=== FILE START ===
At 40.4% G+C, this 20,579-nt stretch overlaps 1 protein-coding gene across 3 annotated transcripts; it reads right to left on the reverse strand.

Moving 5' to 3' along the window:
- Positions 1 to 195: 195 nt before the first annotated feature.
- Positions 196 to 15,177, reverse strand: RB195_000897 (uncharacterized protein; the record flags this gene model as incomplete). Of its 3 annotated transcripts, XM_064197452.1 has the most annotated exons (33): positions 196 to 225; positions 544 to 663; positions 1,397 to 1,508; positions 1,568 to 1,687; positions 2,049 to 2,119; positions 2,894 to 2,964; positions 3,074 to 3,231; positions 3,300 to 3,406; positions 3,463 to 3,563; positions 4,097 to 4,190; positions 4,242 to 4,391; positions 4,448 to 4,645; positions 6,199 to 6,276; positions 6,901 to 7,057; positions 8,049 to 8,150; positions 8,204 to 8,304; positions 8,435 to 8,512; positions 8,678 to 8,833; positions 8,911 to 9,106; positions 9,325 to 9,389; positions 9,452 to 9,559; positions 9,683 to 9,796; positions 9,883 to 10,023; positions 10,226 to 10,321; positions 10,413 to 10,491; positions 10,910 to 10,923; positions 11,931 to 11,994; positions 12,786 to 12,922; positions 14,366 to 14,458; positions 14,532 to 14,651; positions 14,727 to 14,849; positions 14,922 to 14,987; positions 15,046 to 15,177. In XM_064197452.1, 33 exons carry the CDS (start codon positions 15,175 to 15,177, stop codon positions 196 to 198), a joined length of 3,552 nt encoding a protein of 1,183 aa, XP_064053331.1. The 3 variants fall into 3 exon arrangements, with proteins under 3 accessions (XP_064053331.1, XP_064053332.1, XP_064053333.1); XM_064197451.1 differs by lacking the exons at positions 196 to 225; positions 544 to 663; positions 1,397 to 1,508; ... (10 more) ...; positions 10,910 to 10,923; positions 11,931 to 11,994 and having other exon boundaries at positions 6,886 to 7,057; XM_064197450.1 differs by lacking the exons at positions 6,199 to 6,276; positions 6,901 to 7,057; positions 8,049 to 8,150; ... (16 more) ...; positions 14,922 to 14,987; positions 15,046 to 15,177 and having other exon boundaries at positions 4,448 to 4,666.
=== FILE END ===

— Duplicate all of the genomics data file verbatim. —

At 40.4% G+C, this 20,579-nt stretch overlaps 1 protein-coding gene across 3 annotated transcripts; it reads right to left on the reverse strand.

Moving 5' to 3' along the window:
- Positions 1 to 195: 195 nt before the first annotated feature.
- Positions 196 to 15,177, reverse strand: RB195_000897 (uncharacterized protein; the record flags this gene model as incomplete). Of its 3 annotated transcripts, XM_064197452.1 has the most annotated exons (33): positions 196 to 225; positions 544 to 663; positions 1,397 to 1,508; positions 1,568 to 1,687; positions 2,049 to 2,119; positions 2,894 to 2,964; positions 3,074 to 3,231; positions 3,300 to 3,406; positions 3,463 to 3,563; positions 4,097 to 4,190; positions 4,242 to 4,391; positions 4,448 to 4,645; positions 6,199 to 6,276; positions 6,901 to 7,057; positions 8,049 to 8,150; positions 8,204 to 8,304; positions 8,435 to 8,512; positions 8,678 to 8,833; positions 8,911 to 9,106; positions 9,325 to 9,389; positions 9,452 to 9,559; positions 9,683 to 9,796; positions 9,883 to 10,023; positions 10,226 to 10,321; positions 10,413 to 10,491; positions 10,910 to 10,923; positions 11,931 to 11,994; positions 12,786 to 12,922; positions 14,366 to 14,458; positions 14,532 to 14,651; positions 14,727 to 14,849; positions 14,922 to 14,987; positions 15,046 to 15,177. In XM_064197452.1, 33 exons carry the CDS (start codon positions 15,175 to 15,177, stop codon positions 196 to 198), a joined length of 3,552 nt encoding a protein of 1,183 aa, XP_064053331.1. The 3 variants fall into 3 exon arrangements, with proteins under 3 accessions (XP_064053331.1, XP_064053332.1, XP_064053333.1); XM_064197451.1 differs by lacking the exons at positions 196 to 225; positions 544 to 663; positions 1,397 to 1,508; ... (10 more) ...; positions 10,910 to 10,923; positions 11,931 to 11,994 and having other exon boundaries at positions 6,886 to 7,057; XM_064197450.1 differs by lacking the exons at positions 6,199 to 6,276; positions 6,901 to 7,057; positions 8,049 to 8,150; ... (16 more) ...; positions 14,922 to 14,987; positions 15,046 to 15,177 and having other exon boundaries at positions 4,448 to 4,666.